More recently, I have had practical experience with the Hogan approach to team analysis. As you may know, the Hogan suite of personality questionnaires consists of three instruments: the Hogan Personality Inventory (HPI), Hogan Development Survey (HDS) and the Motivation Values Preferences Inventory (MVPI). In addition to their application at the individual level, the results can be analysed at a team level. Hogan identifies five roles: Results, Pragmatism, Innovation, Process and Relationships. Briefly, the Results role is taken by people who organize work, clarify roles, coordinate, and provide direction for others; Pragmatism identifies people who provide practical, hard-headed evaluations of ideas and proposals; Innovation is where people recognise when conditions have changed and when the team needs to adapt; Process is where people are concerned with implementation, the details of execution, and the use of processes and systems; and finally Relationships identifies people who are concerned about morale and how team members are getting along. These classifications are based on the HPI. The second instrument (HDI) gives us additional helpful information on likely team derailers – essentially the team’s likely non-adaptive responses when heavily stressed. The final measure (MVPI) gives us a flavour of the team culture, for example whether it is altruistic or competitive. When applied during a consulting project, this proved a powerful discussion focus for the executive team of a prominent resource company. It enabled, for example, identification of situations where critical roles were under-represented or unfilled, representing gaps that the team needed to manage.

A final option for diversity that is gaining attention is the area of neurodiversity. Many people with neurological conditions such as autism spectrum disorder and dyslexia nevertheless have extraordinary skills. These may include pattern recognition, memory and mathematics. A growing number of companies, including SAP, Hewlett-Packard Enterprise and Microsoft have introduced programs to access this talent and have seen productivity gains, quality improvement and boosts in innovative capabilities. Past recruitment and selection practices tended to screen out these candidates and have had to be revised and adapted. One of the challenges that organisational psychology can assist with is in helping develop non-interview assessment processes and advise on how to set up support systems.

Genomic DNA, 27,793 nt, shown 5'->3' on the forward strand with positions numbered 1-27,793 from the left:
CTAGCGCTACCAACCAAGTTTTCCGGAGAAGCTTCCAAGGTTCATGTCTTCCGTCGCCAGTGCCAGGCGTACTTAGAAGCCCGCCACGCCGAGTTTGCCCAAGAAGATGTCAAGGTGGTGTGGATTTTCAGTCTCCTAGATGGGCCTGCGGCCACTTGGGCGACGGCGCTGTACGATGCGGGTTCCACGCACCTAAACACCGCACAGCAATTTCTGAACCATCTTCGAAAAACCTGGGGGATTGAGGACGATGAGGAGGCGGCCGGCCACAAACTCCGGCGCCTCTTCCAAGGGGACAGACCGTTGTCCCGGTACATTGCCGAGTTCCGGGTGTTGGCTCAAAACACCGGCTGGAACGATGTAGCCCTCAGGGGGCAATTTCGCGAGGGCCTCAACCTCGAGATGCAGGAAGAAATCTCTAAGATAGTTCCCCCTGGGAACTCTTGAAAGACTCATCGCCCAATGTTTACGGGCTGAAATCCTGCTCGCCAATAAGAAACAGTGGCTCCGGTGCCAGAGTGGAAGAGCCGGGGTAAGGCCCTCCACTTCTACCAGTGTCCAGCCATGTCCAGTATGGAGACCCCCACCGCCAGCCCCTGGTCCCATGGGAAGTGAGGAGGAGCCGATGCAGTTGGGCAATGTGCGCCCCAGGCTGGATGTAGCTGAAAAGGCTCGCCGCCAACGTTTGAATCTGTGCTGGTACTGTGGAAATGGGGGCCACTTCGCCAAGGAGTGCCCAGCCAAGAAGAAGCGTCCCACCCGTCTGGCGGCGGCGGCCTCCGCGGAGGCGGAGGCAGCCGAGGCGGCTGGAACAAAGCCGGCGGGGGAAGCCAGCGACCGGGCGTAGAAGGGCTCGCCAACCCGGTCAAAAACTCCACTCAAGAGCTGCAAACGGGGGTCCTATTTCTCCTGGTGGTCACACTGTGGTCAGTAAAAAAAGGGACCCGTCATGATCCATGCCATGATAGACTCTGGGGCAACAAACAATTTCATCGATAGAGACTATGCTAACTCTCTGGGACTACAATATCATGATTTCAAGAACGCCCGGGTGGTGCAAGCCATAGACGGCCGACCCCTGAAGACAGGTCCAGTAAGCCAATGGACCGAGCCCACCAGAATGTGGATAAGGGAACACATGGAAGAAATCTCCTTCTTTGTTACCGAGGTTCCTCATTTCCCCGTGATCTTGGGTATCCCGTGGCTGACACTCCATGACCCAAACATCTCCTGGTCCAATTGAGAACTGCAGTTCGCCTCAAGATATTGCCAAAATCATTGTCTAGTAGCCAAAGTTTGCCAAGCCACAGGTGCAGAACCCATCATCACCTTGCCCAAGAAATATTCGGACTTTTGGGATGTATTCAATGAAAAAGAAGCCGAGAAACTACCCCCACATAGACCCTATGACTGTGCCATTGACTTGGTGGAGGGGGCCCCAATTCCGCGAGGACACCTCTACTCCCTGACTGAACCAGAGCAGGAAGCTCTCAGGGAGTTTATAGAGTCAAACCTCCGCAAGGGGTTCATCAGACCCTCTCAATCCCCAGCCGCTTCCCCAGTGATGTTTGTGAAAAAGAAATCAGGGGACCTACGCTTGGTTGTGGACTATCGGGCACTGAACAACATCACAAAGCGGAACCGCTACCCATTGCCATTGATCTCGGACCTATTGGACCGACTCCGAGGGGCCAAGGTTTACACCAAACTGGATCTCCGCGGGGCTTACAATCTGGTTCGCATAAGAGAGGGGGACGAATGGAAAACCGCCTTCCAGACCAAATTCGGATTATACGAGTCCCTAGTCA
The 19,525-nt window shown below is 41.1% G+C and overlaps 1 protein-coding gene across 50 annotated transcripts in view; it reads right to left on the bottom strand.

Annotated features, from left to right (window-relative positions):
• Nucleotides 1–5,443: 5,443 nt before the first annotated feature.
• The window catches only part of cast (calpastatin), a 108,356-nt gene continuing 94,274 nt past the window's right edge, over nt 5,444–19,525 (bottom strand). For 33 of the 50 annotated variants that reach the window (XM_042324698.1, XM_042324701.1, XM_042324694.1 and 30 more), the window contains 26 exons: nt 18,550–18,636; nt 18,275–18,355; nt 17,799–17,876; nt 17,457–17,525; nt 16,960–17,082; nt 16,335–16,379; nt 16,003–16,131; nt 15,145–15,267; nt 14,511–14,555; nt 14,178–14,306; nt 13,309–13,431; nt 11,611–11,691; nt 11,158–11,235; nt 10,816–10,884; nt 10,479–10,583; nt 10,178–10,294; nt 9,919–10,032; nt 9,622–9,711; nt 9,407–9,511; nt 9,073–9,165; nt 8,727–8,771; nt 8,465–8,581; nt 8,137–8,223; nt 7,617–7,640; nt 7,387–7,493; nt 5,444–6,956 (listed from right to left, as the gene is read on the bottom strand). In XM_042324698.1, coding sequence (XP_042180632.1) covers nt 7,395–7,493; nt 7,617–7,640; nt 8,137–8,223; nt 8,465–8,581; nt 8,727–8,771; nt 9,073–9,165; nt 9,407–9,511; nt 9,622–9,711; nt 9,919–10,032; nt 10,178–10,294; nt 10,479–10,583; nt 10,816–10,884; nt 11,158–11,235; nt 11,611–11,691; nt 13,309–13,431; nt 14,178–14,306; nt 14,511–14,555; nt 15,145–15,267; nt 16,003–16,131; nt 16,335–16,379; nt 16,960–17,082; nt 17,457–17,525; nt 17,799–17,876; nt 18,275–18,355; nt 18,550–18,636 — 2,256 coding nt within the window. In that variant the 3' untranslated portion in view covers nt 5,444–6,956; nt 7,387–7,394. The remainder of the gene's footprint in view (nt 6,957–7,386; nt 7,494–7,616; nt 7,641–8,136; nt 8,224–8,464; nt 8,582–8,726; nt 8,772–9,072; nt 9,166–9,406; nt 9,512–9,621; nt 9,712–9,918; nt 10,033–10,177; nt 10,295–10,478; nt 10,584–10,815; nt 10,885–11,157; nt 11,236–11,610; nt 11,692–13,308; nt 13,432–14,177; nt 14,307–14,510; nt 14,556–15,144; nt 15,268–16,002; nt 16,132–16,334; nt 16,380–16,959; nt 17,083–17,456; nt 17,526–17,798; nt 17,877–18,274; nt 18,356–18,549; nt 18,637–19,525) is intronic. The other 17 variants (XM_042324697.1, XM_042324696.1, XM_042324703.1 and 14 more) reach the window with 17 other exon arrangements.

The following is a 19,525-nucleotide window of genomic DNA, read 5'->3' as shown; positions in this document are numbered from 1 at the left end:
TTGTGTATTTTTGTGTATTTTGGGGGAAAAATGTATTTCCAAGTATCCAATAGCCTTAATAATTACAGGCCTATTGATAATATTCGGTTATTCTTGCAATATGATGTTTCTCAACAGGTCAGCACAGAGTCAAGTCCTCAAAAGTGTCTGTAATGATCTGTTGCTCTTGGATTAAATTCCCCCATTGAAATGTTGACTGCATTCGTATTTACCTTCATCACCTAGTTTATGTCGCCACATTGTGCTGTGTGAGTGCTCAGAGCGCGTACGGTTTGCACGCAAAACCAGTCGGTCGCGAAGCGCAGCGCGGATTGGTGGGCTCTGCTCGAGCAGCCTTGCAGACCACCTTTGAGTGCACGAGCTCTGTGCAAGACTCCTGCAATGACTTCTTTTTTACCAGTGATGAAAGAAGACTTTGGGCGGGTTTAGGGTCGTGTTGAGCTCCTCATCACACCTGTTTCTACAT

References:
Radvan Bahbouh (2012). Sociomapping of Teams (translated by James Critz).
Meredith Belbin (1981). Management of Teams: Why They Succeed and Fail
SHL: www.shl.com
Greg Lukianoff and Jonathon Haidt (2018). The Coddling of the American Mind
Douglas Murray (2019). The Madness of Crowds: Gender, Race and Identity
Hogan Australian Authorised Distributor: www.peterberry.com.au
Robert D Austin and Gary P Pisano Neurodiversity as a Competitive Advantage Harvard Business Review May-June 2017


Productivity – Can Organisational Psychologists help?

by Ralph Monley, 25 September 2019

Productivity is very much in the news, with recent advocacy from the Federal Treasurer, Josh Frydenberg, and the head of the Business Council of Australia, Jennifer Westacott, amongst many others. Productivity is seen as a key driver of economic growth for the national (indeed global) economy. It impacts on competitiveness, living standards and wages. A broad definition of productivity would encompass the extent to which the workforce, with the adoption of things like new technology or more flexible working arrangements, can produce more goods and services per person for the same or lower cost. The usual levers are in the industrial relations sphere, in infrastructure spending and through investment in research and development.